The video gates 154 and 156 are illustrated in more detail in FIG. 5 wherein the outputs from the flip-flop 158 are coupled to the base terminal of a shorting switch transistor 161 through a base resistor 162 in the video gates 154 and 156. In operation, when the JK flip-flop 158, such as a LL-923 manufactured by the Fairchild Semiconductor Co. and described and illustrated in their brochure dated May, 1965, is triggered or toggled by the horizontal sync signal f,, the output signal on the terminal connection 7 is at a high voltage state and the output on the terminal connection 5 is at a low voltage state relative to one another. As a result, the red signal (R-Y) is inhibited by the video gate 154 and the blue signal (B-Y) is conducted by the video gate 156. More specifically, a high voltage level applied to the base terminal of shorting transistor 161 through a base resistor 162 turns on the transistor 161, whereupon the transistor 164 is base biased off and the output at the emitter terminal remains constant. The low voltage output signal from the flipflop 158 applied to the base terminal of shorting transistor 161 through the base resistor 162 associated with the video gate 156 is at a low enough level to turn the shorting transistor 161 off. As a result, the blue signal (B-Y) applied to the base terminal of transistor 164 through a coupling capacitor 166, the base emitter terminals of the transistor 170, and a resistor 168 modulates the emitter output of the transistor 164.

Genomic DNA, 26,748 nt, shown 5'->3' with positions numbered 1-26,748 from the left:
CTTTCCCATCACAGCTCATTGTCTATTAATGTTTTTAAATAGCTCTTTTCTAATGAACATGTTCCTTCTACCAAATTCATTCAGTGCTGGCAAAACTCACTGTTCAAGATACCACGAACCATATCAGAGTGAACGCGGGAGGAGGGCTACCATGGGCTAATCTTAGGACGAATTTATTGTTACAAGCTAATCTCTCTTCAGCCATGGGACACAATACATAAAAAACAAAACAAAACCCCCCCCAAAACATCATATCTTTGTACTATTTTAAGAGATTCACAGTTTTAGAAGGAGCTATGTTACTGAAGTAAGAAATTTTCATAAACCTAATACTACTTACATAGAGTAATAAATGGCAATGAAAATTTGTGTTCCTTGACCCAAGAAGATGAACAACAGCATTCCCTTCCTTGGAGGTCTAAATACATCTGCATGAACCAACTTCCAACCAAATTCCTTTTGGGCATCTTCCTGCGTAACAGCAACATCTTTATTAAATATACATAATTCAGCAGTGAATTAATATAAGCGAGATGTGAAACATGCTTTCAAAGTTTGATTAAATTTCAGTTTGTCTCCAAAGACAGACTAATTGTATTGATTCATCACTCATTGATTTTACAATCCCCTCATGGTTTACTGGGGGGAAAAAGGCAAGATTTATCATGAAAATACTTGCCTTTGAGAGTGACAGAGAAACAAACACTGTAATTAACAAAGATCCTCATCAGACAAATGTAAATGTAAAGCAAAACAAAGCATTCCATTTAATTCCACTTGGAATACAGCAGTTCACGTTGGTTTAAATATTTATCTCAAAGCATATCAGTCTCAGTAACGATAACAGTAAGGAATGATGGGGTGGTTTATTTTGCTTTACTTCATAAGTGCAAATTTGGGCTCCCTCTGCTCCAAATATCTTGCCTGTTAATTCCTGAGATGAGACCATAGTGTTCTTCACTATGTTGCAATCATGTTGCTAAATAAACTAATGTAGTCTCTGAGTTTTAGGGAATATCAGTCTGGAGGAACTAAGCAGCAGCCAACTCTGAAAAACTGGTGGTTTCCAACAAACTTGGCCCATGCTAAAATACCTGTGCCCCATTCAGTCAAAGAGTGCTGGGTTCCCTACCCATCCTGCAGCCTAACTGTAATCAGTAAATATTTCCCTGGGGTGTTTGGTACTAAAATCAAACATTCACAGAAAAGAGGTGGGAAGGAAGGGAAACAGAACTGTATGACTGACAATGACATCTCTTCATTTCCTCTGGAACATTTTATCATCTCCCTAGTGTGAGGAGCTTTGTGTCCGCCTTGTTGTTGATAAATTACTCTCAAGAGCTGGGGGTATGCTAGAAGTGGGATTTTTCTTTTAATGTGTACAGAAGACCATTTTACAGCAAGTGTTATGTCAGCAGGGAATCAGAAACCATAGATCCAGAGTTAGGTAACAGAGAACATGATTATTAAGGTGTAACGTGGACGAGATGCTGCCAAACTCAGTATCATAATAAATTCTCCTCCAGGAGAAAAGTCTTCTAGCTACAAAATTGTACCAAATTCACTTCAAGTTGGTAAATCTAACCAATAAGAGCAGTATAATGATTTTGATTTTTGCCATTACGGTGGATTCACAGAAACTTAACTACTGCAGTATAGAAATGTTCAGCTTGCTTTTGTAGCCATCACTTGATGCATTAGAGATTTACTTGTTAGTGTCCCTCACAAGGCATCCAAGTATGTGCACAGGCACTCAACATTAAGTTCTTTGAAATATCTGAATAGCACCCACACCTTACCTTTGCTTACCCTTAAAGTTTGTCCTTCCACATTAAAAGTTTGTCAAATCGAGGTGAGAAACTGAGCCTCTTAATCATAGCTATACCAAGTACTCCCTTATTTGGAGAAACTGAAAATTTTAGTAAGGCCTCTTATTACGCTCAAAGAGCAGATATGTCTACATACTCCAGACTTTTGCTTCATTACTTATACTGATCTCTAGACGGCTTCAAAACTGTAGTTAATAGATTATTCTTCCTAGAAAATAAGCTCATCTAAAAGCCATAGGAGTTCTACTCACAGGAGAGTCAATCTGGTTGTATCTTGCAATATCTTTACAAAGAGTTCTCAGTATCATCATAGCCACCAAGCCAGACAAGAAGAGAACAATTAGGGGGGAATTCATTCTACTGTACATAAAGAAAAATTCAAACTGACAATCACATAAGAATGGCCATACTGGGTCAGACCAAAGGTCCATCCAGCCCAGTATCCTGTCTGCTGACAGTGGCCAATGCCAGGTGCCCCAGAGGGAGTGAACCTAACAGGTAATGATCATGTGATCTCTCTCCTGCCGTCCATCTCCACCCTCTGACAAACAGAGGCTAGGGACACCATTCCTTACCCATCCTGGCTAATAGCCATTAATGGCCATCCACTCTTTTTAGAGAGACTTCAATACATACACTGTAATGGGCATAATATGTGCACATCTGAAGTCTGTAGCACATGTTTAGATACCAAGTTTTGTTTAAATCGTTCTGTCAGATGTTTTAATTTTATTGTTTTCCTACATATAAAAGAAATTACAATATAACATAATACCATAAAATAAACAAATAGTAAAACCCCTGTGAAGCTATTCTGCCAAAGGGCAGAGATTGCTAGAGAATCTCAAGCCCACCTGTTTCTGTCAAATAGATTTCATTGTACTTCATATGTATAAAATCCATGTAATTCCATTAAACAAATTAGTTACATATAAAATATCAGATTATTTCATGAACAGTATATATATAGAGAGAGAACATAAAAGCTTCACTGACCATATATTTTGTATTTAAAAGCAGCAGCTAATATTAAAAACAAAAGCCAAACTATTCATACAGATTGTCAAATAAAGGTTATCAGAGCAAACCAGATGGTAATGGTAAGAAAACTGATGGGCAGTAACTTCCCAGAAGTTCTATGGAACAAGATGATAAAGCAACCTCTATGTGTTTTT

The emitter current flow through a diode 171 of OR gate 160 develops a voltage signal across a load resistor 172 which is fed to a recording amplifier in the tape recorder 20. On the next horizontal raster line, the video gate 156 is inhibited and the video gate 154 is enabled to conduct the red signal (R-Y). The red signal '(R-Y) is fed to the base terminal of transistor 164 through coupling capacitor 166, the base-emitter terminals of transistor 170, and resistor 168 to modulate the emitter output signal of the transistor 164. This signal is fed through a diode 171 of the OR gate 160 to the recording amplifier.

The identifying notch is taken from the horizontal sync signal f,, at the beginning of each line of red chrominance signal information (R-Y) by applying the output from the notch signal generator (FIG. 4) to the emitter terminal of transistor 170, whereupon the output from the notch signal generator controls the base bias signal to transistor 164.

Referring now to the chrominance decoding operation, reference is made to FIG. 6 in which the red signal (R-Y) and the blue signal (B-Y) played back from the recorder 20 are received and divided into two circuit branches.

In the first circuit branch, the red signal (R-Y) and the blue signal (B-Y) are sequentially fed through an amplifier 336 to a delay line 338 which delays the signals for 63.5 microseconds or the duration of one horizontal raster line or horizontal video line. The delayed signals are fed through an amplifier 340 to a four'line switching video gate 342. The delayed signal is utilized at the four-line switching video gate to fill in the color resolution of the played-back chrominance signals and to obtain a green signal (G-Y), as will be explained in more detail shortly.